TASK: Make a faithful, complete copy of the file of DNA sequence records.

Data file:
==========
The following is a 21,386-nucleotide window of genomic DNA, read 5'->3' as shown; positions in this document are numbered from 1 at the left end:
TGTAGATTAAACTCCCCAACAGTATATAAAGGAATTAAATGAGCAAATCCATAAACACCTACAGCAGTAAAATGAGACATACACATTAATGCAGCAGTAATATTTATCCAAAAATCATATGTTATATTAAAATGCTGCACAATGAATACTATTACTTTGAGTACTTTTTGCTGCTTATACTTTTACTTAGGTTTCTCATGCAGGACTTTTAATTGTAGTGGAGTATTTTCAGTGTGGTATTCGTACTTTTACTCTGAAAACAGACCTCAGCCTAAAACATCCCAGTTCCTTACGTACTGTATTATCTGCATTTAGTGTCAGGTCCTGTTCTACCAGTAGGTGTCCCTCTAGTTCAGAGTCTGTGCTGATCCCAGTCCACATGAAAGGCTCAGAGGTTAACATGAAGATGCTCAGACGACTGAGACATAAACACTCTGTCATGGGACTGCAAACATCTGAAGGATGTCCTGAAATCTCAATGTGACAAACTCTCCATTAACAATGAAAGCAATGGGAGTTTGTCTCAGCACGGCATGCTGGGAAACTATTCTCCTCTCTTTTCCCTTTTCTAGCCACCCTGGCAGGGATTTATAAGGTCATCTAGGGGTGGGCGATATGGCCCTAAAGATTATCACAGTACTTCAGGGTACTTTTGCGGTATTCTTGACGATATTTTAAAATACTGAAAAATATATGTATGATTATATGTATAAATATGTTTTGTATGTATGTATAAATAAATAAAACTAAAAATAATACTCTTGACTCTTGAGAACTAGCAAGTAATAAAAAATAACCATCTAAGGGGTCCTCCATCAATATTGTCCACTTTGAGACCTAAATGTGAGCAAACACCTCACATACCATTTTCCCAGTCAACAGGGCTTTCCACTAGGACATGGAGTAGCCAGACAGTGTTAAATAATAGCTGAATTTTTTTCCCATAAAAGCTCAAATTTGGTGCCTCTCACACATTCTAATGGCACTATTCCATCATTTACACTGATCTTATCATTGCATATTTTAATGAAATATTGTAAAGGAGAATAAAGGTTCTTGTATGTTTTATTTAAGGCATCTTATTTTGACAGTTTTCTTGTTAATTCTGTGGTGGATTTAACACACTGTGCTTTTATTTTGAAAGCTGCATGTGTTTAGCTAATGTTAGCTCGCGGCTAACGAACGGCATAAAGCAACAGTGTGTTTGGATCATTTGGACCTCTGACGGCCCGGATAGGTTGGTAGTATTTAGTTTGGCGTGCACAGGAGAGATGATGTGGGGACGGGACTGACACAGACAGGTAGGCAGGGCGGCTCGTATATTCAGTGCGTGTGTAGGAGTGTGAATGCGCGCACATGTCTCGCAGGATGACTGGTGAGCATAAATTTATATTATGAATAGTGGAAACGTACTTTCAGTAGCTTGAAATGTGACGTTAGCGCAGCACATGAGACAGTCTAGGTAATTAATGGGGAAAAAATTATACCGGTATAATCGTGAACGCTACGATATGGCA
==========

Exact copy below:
The following is a 21,386-nucleotide window of genomic DNA, read 5'->3' as shown; positions in this document are numbered from 1 at the left end:
TGTAGATTAAACTCCCCAACAGTATATAAAGGAATTAAATGAGCAAATCCATAAACACCTACAGCAGTAAAATGAGACATACACATTAATGCAGCAGTAATATTTATCCAAAAATCATATGTTATATTAAAATGCTGCACAATGAATACTATTACTTTGAGTACTTTTTGCTGCTTATACTTTTACTTAGGTTTCTCATGCAGGACTTTTAATTGTAGTGGAGTATTTTCAGTGTGGTATTCGTACTTTTACTCTGAAAACAGACCTCAGCCTAAAACATCCCAGTTCCTTACGTACTGTATTATCTGCATTTAGTGTCAGGTCCTGTTCTACCAGTAGGTGTCCCTCTAGTTCAGAGTCTGTGCTGATCCCAGTCCACATGAAAGGCTCAGAGGTTAACATGAAGATGCTCAGACGACTGAGACATAAACACTCTGTCATGGGACTGCAAACATCTGAAGGATGTCCTGAAATCTCAATGTGACAAACTCTCCATTAACAATGAAAGCAATGGGAGTTTGTCTCAGCACGGCATGCTGGGAAACTATTCTCCTCTCTTTTCCCTTTTCTAGCCACCCTGGCAGGGATTTATAAGGTCATCTAGGGGTGGGCGATATGGCCCTAAAGATTATCACAGTACTTCAGGGTACTTTTGCGGTATTCTTGACGATATTTTAAAATACTGAAAAATATATGTATGATTATATGTATAAATATGTTTTGTATGTATGTATAAATAAATAAAACTAAAAATAATACTCTTGACTCTTGAGAACTAGCAAGTAATAAAAAATAACCATCTAAGGGGTCCTCCATCAATATTGTCCACTTTGAGACCTAAATGTGAGCAAACACCTCACATACCATTTTCCCAGTCAACAGGGCTTTCCACTAGGACATGGAGTAGCCAGACAGTGTTAAATAATAGCTGAATTTTTTTCCCATAAAAGCTCAAATTTGGTGCCTCTCACACATTCTAATGGCACTATTCCATCATTTACACTGATCTTATCATTGCATATTTTAATGAAATATTGTAAAGGAGAATAAAGGTTCTTGTATGTTTTATTTAAGGCATCTTATTTTGACAGTTTTCTTGTTAATTCTGTGGTGGATTTAACACACTGTGCTTTTATTTTGAAAGCTGCATGTGTTTAGCTAATGTTAGCTCGCGGCTAACGAACGGCATAAAGCAACAGTGTGTTTGGATCATTTGGACCTCTGACGGCCCGGATAGGTTGGTAGTATTTAGTTTGGCGTGCACAGGAGAGATGATGTGGGGACGGGACTGACACAGACAGGTAGGCAGGGCGGCTCGTATATTCAGTGCGTGTGTAGGAGTGTGAATGCGCGCACATGTCTCGCAGGATGACTGGTGAGCATAAATTTATATTATGAATAGTGGAAACGTACTTTCAGTAGCTTGAAATGTGACGTTAGCGCAGCACATGAGACAGTCTAGGTAATTAATGGGGAAAAAATTATACCGGTATAATCGTGAACGCTACGATATGGCA